воскресенье, 6 июня 2010 г.

BeAware project current state

In this post I am going to write about the current state of BeAware project, describe current problems and outline the nearest prospects. This post has a debating character, so any comments are highly appreciated in our googlegroup.

Let’s begin with BeAware’s heart – ontology.

I think BeAware’s ontology should satisfy the following criteria:
1. Be user-friendly. For example, it means we fix the tough set of properties for each event type
2. One of the competitive advantages of semantic technologies is the ability of inference. That’s why I think ontology should use it effectively (from the user perspective, of course). Now inference engine works out, for example, when user searches for all entertaining events (independing on underlying hierarchy levels quantity) or scientific conferences by all social sciences. Better than nothing… but this ontology side should obviously be improved.
3. Ontology should be a generalization of all events’ types occurring all over the world

I already told about it in the previous post, but I want to repeat it once more (in my opinion, it is really important). Ontology development is a very difficult and responsible task. It is difficult because we need to overview a huge amount of events occurring all over the world and generalize them into a convenient form for the end-user. It is responsible because as soon as ontology is stabilized, the backward compatibility restriction will be introduced and we won’t be able to significantly change the ontology (as there already will have been created events of different types and we will have to maintain them without semantics change).

Heere is a list of open questions concerning ontology structure:
1. Currently “musical concert” event is “entertaining event” inheritor. But, in my opinion, classical musical concerts deserve “cultural event” parent. According to the current approach, when root event types (root is visual meaning: all events are inheritors of Event class) refer to some sphere of life, it would be logical to create class “classical music concert” and derive if from “cultural event”). But I think it will ball up the users (and classical musical concerts will be created as just “musicalal concert” and become an “entertaining event”). May be the whole events types’ structure should be remade?
2. “Theater” event type has “theater art type” property (there should be a more laconical label…). Should we keep it this way or may be it would be better to extract opera, ballet, etc. into “Theater” class subclasses? On the one hand, it will lumber the ontology, on the other hand, current implementation won’t allow to add additional properties, for example, for ballet (technically we can do it, but in this case we will break the first criteria).
3. Are there any standardized science and sports classification? Current “kind of science” (at “science event”) and “kind of sport” (at “sport event”) hierarchies should surely be remade.
4. I have no idea where to put “exhibition” event type. There are a lot of exhibition types: pictures, dogs, IT (software, hardware, games), etc…
5. I can’t resist the temptation to create a new root category called “IT”. I am still successfully battling with it… but a more serious question arises: by what criteria should root events types’ be created?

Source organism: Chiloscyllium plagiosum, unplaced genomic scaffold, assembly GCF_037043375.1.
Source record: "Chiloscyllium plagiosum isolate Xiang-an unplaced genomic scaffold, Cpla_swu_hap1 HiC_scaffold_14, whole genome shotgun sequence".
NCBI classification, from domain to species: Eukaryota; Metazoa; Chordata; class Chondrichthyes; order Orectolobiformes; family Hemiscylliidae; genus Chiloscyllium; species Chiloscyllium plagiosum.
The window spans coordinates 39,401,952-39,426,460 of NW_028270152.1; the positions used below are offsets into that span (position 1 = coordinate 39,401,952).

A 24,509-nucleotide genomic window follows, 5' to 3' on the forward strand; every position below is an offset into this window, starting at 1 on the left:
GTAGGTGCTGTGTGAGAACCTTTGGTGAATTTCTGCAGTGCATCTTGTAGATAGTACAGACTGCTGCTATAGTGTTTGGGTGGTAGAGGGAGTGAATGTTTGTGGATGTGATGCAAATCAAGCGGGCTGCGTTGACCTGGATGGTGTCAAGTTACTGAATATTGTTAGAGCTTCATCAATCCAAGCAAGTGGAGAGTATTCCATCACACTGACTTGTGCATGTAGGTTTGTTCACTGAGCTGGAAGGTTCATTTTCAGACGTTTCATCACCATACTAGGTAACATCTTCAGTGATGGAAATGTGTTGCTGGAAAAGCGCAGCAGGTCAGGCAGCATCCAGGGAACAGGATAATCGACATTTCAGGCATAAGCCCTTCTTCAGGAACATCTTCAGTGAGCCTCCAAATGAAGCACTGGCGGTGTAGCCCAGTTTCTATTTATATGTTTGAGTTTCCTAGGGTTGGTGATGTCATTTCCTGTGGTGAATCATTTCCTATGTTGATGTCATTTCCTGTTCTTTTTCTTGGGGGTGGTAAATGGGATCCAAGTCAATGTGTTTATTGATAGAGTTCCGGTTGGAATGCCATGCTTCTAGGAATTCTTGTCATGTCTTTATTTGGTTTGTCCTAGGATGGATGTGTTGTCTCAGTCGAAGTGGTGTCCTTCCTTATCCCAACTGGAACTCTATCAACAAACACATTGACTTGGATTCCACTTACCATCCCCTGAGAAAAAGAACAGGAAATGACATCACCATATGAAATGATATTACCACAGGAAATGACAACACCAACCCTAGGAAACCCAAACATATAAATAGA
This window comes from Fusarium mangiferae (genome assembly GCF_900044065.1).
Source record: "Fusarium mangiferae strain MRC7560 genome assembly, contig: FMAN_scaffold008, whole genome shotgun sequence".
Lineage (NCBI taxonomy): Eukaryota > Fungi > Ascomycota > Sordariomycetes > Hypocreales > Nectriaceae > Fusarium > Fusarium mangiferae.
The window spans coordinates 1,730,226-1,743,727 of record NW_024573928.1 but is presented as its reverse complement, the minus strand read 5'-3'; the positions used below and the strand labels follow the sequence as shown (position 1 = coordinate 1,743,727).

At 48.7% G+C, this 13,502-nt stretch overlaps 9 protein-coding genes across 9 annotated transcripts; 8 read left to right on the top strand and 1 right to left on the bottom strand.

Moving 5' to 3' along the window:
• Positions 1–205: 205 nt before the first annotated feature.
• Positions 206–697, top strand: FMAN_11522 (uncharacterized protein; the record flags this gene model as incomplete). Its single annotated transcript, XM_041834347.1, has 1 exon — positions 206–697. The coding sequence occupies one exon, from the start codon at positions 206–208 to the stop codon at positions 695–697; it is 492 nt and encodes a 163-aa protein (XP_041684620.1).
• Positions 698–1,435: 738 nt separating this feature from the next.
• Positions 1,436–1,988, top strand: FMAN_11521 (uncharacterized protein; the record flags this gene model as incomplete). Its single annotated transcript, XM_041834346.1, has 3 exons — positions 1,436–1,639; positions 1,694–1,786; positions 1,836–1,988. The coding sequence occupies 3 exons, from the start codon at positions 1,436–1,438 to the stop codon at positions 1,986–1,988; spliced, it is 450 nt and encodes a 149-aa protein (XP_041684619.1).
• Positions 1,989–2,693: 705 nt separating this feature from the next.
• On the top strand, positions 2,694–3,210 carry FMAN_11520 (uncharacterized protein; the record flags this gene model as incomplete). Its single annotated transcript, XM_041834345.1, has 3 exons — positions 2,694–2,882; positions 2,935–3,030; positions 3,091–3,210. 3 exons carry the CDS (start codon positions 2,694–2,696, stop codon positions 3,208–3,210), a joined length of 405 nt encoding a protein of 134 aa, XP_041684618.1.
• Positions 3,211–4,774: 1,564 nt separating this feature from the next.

Let’s go to the second point of this post – overview of geodata application at BeAware.

Every event is bound to some place where:
Place = City (GeoNames) + [Object (LinkedGeoData)], where Object is an optional parameter.

Due to event binding to GeoNames city I would like to give an opportunity to users to filter events by:
1. City
2. Country administrative division
3. Country
4. Countries union

But if you look at BeAware advanced search, you will see just geofiltering by city or country. Why?

First, I will explain the absence of filtering by country administrative division. Initial implementation allowed to filter by first three points of the list. But it made the filter object search very tangled: there could be city, country or country administrative division with the same name. That’s why I decided to explicitly write object type before its name:
But we can't determine the type of administrative division: state (USA), land (Germany), prefecture (Japan), etc. By reason of this uncertainty I decided to reject administrative division filtering for the time being. Looks like the only solution here is to use some general label like (“Country subdivision”) (or could there be a better solution?).

Now let’s discuss the fourth geofiltration method – filtration by countries unions. Currently GeoNames doesn’t support such a kind of geo/political entities but, as I know, Marc (GeoNames chief) is working on it. Also there is another way to implement this feature: make mapping (very simple mapping) between GeoNames countries and GeoPolitical ontology countries and filter by GeoPolitical ontology countries groups. I will find out more details about it and implement later (just didn’t have enough time to implement it).

Now let’s talk about the second event location “dimension”, about particular object from LinkedGeoData. Why not give an opportunity to users to filter events by exact object in the city? Looks like a rather useful usecase: you can get all plays at your favorite theater, all parties at a particular night club, etc.. We haven’t implemented such a filtration because it depends on decision whether will we allow users to create custom objects (if they can’t find appropriate one) or not.

That’s all for today. Next time I am going to write about advantages of using RDF geo datasets GeoNames RDF + LinkedGeoData instead of relational GeoNames + OpenStreetMap.

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